LONDON (MNI) – Bank of England Deputy Governor Ben Broadbent hit back against the idea of merging monetary and macro-prudential policy making, saying that the evidence is that the two have little effect on each other.
Broadbent, in a speech Thursday at the Reserve Bank of Australia, also argued that if the BOE’s monetary and financial policy committees were merged, the joint committee would tend to prioritise the former, where success is easier to measure, at the expense of the latter.
He said it was wrong to assume that macro-prudential tools, designed do such things as boost Bank capital and curb high risk lending, had a significant impact on key variables for monetary policy. Conversely monetary policy changes had little effect on financial stability.
A recent study found “that monetary policy has relatively weak effects on financial stability, at least in the UK” but also, in part because they are directed at reducing tail risks, “macro-prudential policies do not have very large effects on demand and inflation,” Broadbent said.
A 100 basis point increase in the key policy rate, for example, will typically lower output and inflation by more than 0.5 percentage point while on the macro-prudential side a 100bps increase in banks’ counter-cyclical capital buffers would knock just 0.1 pp off growth and next to nothing off inflation.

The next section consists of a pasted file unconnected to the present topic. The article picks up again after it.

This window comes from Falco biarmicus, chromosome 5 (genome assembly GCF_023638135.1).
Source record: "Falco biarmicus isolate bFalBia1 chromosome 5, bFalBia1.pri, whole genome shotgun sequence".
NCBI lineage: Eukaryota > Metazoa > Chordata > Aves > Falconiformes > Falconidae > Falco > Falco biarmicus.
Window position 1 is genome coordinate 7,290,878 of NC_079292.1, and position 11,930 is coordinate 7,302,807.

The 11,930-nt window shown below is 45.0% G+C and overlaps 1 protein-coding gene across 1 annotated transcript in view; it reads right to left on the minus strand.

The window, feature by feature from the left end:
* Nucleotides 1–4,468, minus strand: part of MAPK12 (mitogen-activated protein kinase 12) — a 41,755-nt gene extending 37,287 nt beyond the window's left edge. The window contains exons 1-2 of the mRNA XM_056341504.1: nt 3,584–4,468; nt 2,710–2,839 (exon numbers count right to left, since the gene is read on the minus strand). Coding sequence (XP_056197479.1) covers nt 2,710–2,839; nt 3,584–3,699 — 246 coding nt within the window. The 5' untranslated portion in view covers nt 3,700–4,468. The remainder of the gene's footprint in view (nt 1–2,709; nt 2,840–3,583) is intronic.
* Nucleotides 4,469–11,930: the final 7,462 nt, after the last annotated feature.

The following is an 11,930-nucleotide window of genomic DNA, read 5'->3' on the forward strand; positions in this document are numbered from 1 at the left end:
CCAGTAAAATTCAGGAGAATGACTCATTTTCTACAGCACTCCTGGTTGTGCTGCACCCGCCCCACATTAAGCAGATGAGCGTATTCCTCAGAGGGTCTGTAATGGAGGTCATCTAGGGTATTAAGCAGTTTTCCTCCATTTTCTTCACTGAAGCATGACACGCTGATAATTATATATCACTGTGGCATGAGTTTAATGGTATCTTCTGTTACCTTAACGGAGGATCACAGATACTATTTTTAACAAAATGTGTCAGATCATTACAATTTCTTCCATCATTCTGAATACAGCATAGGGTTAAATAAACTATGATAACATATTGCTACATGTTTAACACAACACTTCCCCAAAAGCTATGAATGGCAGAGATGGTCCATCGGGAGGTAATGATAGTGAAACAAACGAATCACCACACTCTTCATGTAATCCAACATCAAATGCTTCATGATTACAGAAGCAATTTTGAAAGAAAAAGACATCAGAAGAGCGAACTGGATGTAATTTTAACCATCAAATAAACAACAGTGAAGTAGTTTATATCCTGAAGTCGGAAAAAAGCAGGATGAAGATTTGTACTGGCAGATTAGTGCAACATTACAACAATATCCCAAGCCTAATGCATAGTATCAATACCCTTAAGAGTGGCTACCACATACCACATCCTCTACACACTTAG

So the spill-overs between macro and monetary policy are not large. Broadbent said the evidence was that even hefty increases in Bank Rate before the financial crisis would have done little to reduce banks’ balance sheets and improve financial stability.
“The gains from formal co-ordination might not be that significant,” Broadbent said.
–HARD TO MEASURE
He also noted that the success of policies designed to improve financial stability are hard to measure — statistically it would be impossible to say if any reduction in the frequency of financial crisis over relatively short-time periods was more likely due to policy setting or dumb luck.
Under these circumstance a policymaking committee charged with both financial stability and monetary policy would tend to focus on the latter where success is far simpler to measure – the achievement of the inflation target.
Broadbent’s speech was a defence of current arrangements in the UK, where two separate committees, the Financial Policy Committee and the Monetary Policy Committee, operate under the BOE’s roof, with separation of powers and both answerable to parliament.
His speech contained no comments on the current monetary policy conjuncture.
By David Robinson
THURSDAY, APRIL 12, 2018 – 02:30
–MNI London Bureau; tel: +44 203-586-2223; email: firstname.lastname@example.org